Question

missing files

Mar 21, 2017 7:30PM PDT

I meticulously store information in Documents and always have - using Windows XP, Vista, Windows 8 and now Windows 10. I have folders dedicated to Taxes, Birth Certificates, etc., etc., containing valuable information - nothing new there - everyone does BUT........ Windows 10 has taken to leaving me named folders but when I click to open there is nothing in there - not a file in sight.
I don't know when this happens or why. I posted on a Windows Forum and was prompted to right click on the folder and select Restore Previous Version. I tried this and was given a selection of 4 or 5 previous versions. After selecting three or four or more I was eventually able to find the missing file. BUT there are two "howevers" - the first being that the task that night was humungous, having to go through all my documents and the folders therein and then my husband's and then general shared folders. The second "however" is that - they have gone again!!!!!! I have many many folders in Documents with no files within.
What is going on?
I would be very grateful for a solution to this problem.
Thanks,
Chris

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Answer
Where Are They Stored? On "OneDrive"...?
Mar 21, 2017 7:36PM PDT

First and foremost, MAKE BACKUPS of all those files. To a DVD, other hard drive, flash drive, etc. Losing them is not an option.

If the files are being save in the "OneDrive" cloud, try creating a local login profile instead of the Microsoft email login version you're using now. Once there, copy all your files to the new profile, which will reside on the computer's hard drive, in the "Documents" folder.

Here, using a local login on all our Win10 computers, we have never seen files simply disappear from the "My Documents" folder.

Hope this helps.

Grif

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I use a local account.
Mar 22, 2017 10:09AM PDT

Thanks Grif for such a speedy reply.
When I set up windows 10 my husband didn't like the idea of logging on each time with his own account so we have a local account that requires a password - not sure about a "profile" though.
I have the file information saved on an external hard drive but notice that there is nothing stored on the computer's hard drive.
I guess I'm in a muddle/pickle!! I have never used the One Drive storage for our shared computer- should I be? Is that why I have empty folders?
I guess I need a step by step guide for twits because I am obviously missing something essential.
Thanks, Chris

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Personally, I Don't Use One Drive Because...
Mar 22, 2017 3:22PM PDT

...we hear about so many have issues just like yours. But as long as you have a local account on the computer, I say, that's a good thing.... In addition, if you're saving backup files to an external hard drive, that's also a good thing, although I'd also make a second backup of such files, just in case the external drive goes south.. Still, it is strange why your files might be going missing in the 'Documents' folder.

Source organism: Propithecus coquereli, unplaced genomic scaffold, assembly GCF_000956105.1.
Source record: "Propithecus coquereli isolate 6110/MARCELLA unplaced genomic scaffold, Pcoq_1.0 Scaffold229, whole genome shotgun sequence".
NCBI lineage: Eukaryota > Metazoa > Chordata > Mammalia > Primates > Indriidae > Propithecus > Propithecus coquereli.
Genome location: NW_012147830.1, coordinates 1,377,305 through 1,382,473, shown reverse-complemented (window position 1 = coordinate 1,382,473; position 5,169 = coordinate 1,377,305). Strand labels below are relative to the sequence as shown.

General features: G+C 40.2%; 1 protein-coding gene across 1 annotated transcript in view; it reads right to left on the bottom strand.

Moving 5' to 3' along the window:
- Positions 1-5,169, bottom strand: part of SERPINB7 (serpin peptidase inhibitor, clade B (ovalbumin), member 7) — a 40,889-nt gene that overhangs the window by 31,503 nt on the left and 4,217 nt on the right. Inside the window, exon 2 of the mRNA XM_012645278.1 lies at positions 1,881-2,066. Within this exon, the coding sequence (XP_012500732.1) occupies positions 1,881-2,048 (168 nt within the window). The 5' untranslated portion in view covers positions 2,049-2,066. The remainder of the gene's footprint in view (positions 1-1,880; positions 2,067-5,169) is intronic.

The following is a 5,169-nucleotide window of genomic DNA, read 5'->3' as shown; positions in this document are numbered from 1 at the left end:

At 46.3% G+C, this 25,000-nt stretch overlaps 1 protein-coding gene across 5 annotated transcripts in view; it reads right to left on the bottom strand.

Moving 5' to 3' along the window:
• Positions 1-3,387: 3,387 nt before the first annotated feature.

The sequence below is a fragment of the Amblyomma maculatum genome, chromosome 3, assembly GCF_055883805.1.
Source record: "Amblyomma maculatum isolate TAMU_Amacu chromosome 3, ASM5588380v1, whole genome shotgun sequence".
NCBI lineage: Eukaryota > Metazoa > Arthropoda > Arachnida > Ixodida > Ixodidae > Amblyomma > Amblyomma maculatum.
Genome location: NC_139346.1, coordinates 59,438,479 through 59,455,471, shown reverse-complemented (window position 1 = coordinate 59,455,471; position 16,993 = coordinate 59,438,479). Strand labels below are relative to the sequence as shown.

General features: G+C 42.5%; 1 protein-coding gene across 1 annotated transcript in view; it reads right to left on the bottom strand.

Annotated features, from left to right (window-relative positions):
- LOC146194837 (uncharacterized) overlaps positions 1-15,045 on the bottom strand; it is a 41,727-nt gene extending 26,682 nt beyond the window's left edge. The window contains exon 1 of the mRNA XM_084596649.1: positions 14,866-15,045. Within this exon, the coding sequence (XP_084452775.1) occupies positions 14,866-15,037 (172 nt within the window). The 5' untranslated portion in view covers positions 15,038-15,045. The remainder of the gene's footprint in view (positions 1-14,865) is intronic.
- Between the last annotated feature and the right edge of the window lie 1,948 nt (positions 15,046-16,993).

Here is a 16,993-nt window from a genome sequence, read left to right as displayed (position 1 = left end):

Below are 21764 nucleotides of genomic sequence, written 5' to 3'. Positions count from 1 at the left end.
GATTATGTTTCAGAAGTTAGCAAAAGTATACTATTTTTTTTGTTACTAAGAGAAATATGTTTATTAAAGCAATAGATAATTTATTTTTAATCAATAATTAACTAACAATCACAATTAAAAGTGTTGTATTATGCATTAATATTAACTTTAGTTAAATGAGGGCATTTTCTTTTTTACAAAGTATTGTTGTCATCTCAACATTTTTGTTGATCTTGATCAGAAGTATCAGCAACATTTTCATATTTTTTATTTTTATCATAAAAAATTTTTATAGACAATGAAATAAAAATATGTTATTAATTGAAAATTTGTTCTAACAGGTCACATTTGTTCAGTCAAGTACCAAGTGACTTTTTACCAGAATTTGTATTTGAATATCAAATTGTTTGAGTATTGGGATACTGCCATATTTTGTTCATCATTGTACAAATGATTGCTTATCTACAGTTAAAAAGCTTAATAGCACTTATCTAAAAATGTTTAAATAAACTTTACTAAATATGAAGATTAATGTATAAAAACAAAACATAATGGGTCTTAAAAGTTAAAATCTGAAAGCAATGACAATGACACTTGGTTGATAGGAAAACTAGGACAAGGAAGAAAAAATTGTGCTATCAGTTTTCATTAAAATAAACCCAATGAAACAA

Picking up on James' earlier suggestion, you might want to try creating a separate folder in a different location for saving your files. For example, I have created personal folders, of my own, in my user directory, such as "Important Documents", "Recovery Files" and in the "Pictures" directory, I also have created separate folders by year and topic. Simply open the C:\Users\Yourusername directory, then RIGHT click, choose "New", select "Folder" and create a folder name for the items you want to save there. On my desktop, I have a directory folder named: Grif, which is my username. I can then open it and navigate to any of the folders I have created, plus those that Windows has created such as "Pictures", "Documents", etc. When I create a document of any type, I make sure to save it in one of these folders.

Also, It seems as though the Windows 10 "upgrade" process may not install all the files correctly, or maybe they're damaged, or maybe something else, but running Chkdsk has fixed quite a few of your type of minor glitches. Try running Chkdsk in "repair" mode to find any damaged files and correct them. Start by opening a command prompt as an admin. RIGHT click on the Start button, choose "Command Prompt (Admin). Once there, type chkdsk /f /r /x, leaving the appropriate spaces between the letters as shown, then press the Enter key. You should see a note that it can't be run till a restart is done, type "Y" for yes, then press the Enter key again. Close the command prompt and restart the computer. Chkdsk will run upon restart and will take quite a while to finish.. Don't panic when the progress bar stays at 10% for a long time. It's fairly normal and the Chkdsk process may take a couple of hours.

When it's finished, it will boot to your normal startup/lock screen and you can login normally and hopefully your files won't go missing again.

Hope this helps.

Grif

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Lots of great advice
Mar 22, 2017 7:00PM PDT

Thanks for all the simplified, easy to understand and work through, advice. I'll try all of this and get back to you.
Chris

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Answer
Those "MY" folders
Mar 22, 2017 10:21AM PDT

They aren't really folders, but a type of link to other actual folders. You can add the folders and files you want to My Documents, but the still actually reside in their original folders.

Those 'MY' folders are 'Symbolic Links'

"The My Documents folder on the Desktop as well as the Fonts and the Administrative Tools folders in the Control Panel are examples of shell objects redirected to file-system folders."

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